'Burn' A Love Poem by Sukanya Rajan - Lore Publication


by Sukanya Rajan

poetry, poem, romantic poetry
Credit: comfreak via pixabay

I dance through the crimson fire,
The flames licking my body, 
Gyrating to a rhythmless dissonance,
The horizon is ablaze, 
And a mere touch becomes a conflagration.

Through the clouds, 
Terra firma and the,
Limitless expanse of unsuspecting,
Tranquil water,
Your breath fanning my flames, 
I’m trapped in my own inferno. 

Everything I see is charred,
And the flames slowly die down,
An assemblage of thoughts flood my quietude,
 Leaving me with a question- 

Did my soul ignite the fire? 

Or was my soul ignited by it?

Nonetheless, a pyrrhic victory.

Wednesday, 23 October 2019

Exploring SciFi Tropes: Planning An Alien Invasion by B.K. Bass - Lore Publication

Exploring SciFi Tropes

Hello and welcome to Lore Publication, a place where you can find insightful media for insightful minds. While Lore publishes short stories, writing prompts and flash fiction, we do occasionally publish articles related to the subjects of writing and books; we love all things literary! Today we have a treat for all you readers out there; the first guest article on Lore. If we could give out a medal for alien invasion books here at Lore, Bass would certainly be a winner with his wonderfully imaginative novel What Once Was Home. Without further ado, learn a bit more about the world and the book from the author himself!

Planning an Alien Invasion: A Guest Article From B.K. Bass

On Monday, Lore Publication posted a review by founder Stewart Storrar of my upcoming novel, What Once Was Home. The book is a post-apocalyptic science fiction tale that looks at what might occur during an alien invasion and the aftermath. In his review, Stewart had this to say about the invasion:

“Then we have where Bass shines; the alien antagonist. The aliens and how Bass has written them in this book is by far the most enjoyable and strongest aspect of the book. Having an alien invader that is both dangerous and fragile is a hard thing to do but Bass nailed it by having the aliens fragile as individuals but a force to be reckoned with in large groups. The conscious choice to have the aliens dehumanized in this book leads our main characters and us as readers into complex moral dilemmas later on in the book; moral dilemmas that aid in fleshing out both the protagonists and antagonists.”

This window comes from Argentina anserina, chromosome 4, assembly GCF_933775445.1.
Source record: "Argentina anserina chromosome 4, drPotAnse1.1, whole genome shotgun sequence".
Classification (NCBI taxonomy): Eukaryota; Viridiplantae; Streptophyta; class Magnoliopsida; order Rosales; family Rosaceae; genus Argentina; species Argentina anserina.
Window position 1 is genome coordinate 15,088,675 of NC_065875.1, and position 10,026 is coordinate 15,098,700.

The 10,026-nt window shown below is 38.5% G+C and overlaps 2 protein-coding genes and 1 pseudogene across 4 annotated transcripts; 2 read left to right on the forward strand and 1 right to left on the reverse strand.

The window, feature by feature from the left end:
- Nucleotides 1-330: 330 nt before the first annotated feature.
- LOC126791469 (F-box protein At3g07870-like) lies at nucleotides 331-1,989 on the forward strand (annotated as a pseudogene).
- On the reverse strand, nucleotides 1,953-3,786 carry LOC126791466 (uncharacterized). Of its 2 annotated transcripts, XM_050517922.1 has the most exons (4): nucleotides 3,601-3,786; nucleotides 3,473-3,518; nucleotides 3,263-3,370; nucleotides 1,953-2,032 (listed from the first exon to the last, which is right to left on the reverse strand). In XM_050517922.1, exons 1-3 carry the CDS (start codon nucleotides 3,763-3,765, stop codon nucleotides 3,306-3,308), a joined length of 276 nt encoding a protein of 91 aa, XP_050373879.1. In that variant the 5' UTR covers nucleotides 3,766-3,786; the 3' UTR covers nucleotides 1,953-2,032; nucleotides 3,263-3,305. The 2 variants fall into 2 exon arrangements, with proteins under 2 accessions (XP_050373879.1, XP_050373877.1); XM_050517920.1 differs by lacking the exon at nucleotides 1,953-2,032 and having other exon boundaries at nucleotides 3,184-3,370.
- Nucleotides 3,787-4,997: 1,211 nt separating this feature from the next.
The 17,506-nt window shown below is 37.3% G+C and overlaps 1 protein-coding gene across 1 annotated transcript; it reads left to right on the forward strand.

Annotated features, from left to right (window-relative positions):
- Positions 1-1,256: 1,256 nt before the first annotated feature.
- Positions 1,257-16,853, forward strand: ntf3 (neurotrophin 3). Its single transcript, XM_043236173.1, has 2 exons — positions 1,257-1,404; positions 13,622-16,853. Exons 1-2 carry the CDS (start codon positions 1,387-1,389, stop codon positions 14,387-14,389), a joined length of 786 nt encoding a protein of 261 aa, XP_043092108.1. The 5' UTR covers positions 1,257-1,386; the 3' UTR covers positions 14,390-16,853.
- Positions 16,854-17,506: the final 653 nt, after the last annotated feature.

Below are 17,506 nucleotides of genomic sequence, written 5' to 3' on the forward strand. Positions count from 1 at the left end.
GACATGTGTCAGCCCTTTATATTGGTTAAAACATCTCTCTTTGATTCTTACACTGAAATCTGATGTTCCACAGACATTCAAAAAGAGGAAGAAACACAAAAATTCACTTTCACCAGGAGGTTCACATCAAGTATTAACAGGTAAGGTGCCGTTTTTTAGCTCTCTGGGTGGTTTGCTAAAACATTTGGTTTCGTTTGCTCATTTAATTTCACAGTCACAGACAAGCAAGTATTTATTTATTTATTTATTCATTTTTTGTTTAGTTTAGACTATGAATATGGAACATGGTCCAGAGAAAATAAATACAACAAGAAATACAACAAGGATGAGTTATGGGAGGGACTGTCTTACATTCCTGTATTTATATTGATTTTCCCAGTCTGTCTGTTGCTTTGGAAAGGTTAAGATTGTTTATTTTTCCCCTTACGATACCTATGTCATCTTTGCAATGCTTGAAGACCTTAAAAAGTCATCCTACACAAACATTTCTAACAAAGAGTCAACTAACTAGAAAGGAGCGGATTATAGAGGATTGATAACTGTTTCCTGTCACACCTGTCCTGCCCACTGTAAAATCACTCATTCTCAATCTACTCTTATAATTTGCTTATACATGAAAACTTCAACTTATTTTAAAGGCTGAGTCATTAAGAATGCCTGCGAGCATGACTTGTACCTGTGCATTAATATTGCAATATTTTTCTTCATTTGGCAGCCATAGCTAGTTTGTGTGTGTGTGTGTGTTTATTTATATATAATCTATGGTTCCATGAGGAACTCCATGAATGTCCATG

From his review, I feel Stewart would agree that the “alien invasion” trope tends to lead to stories that focus more on action, are unrealistic, and eschew deep thought. I’m a fan of the genre and the trope, and have enjoyed a large number of books and films that employ them. Despite this, I must agree with Stewart.

So, how did the premise of an alien invasion turn into a story that tackled morality?

From the outset, I wanted to tackle deeper themes in this book. Often when one devises a plot, that becomes what the book is about. What Once Was Home isn’t about an alien invasion, it’s about the challenge of retaining one’s moral integrity in the face of impossible decisions. The invasion, and all that follows, is merely the setting for this exploration.

So, how does one plan an alien invasion so it might provide a vehicle to propel the deeper themes of a novel? As I mentioned, the first step was to set a focus on the theme, then build around that. I think realism is another key factor. You need to curate a certain suspension of disbelief in your reader if you want them to see past the situation presented to the themes that lie beneath. How did I accomplish this? Mostly, by not doing what Stewart says is his biggest complaint with the alien invasion trope:

“My hanging criticism of alien invasion stories is how humans still, through some miracle, win against these odds with no regard for how realistic (I use that word loosely here) winning would be.”

So, what was my answer to this? The next sentence might sound like a spoiler, but you’ll have to trust me that it isn’t. My answer to that problem was that humanity does not win. The main body of the novel takes place in a world where the aliens have occupied much of the planet, and the remnants of humanity struggle to survive this new paradigm.

Stewart has also mentioned the realism of the aliens themselves, and their dehumanization. The aliens in What Once Were Home are tough, but not invincible. They struggle with Earth’s gravity since it’s stronger than that of their own home. They have advanced technology that enables them to decimate humanity overnight, but not so powerful that they can exterminate us as easily. Just as humanity must learn to live on a world occupied by another dominant species, so too must the aliens learn to live on a world infested by humanity.